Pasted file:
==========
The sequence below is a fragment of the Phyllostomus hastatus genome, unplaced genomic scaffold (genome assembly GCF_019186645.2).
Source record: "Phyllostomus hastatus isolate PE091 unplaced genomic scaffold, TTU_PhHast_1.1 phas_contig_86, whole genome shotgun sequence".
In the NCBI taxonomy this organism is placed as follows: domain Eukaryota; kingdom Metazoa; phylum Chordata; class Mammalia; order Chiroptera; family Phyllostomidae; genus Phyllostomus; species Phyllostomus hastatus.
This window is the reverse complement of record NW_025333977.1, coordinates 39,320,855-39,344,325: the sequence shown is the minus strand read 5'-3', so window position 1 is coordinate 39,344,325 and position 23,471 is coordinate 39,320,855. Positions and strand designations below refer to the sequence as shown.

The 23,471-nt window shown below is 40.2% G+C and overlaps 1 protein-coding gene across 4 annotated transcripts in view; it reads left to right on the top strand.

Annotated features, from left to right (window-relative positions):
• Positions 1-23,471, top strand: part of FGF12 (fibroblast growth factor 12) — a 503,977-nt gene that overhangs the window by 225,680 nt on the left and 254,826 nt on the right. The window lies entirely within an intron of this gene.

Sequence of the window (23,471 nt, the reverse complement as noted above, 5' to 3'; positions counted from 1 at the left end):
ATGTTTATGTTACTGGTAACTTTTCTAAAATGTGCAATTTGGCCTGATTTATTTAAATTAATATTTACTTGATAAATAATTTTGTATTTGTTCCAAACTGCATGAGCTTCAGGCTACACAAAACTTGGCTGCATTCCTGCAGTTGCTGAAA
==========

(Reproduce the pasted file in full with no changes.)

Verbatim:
The sequence below is a fragment of the Phyllostomus hastatus genome, unplaced genomic scaffold (genome assembly GCF_019186645.2).
Source record: "Phyllostomus hastatus isolate PE091 unplaced genomic scaffold, TTU_PhHast_1.1 phas_contig_86, whole genome shotgun sequence".
In the NCBI taxonomy this organism is placed as follows: domain Eukaryota; kingdom Metazoa; phylum Chordata; class Mammalia; order Chiroptera; family Phyllostomidae; genus Phyllostomus; species Phyllostomus hastatus.
This window is the reverse complement of record NW_025333977.1, coordinates 39,320,855-39,344,325: the sequence shown is the minus strand read 5'-3', so window position 1 is coordinate 39,344,325 and position 23,471 is coordinate 39,320,855. Positions and strand designations below refer to the sequence as shown.

The 23,471-nt window shown below is 40.2% G+C and overlaps 1 protein-coding gene across 4 annotated transcripts in view; it reads left to right on the top strand.

Annotated features, from left to right (window-relative positions):
• Positions 1-23,471, top strand: part of FGF12 (fibroblast growth factor 12) — a 503,977-nt gene that overhangs the window by 225,680 nt on the left and 254,826 nt on the right. The window lies entirely within an intron of this gene.

Sequence of the window (23,471 nt, the reverse complement as noted above, 5' to 3'; positions counted from 1 at the left end):
ATGTTTATGTTACTGGTAACTTTTCTAAAATGTGCAATTTGGCCTGATTTATTTAAATTAATATTTACTTGATAAATAATTTTGTATTTGTTCCAAACTGCATGAGCTTCAGGCTACACAAAACTTGGCTGCATTCCTGCAGTTGCTGAAA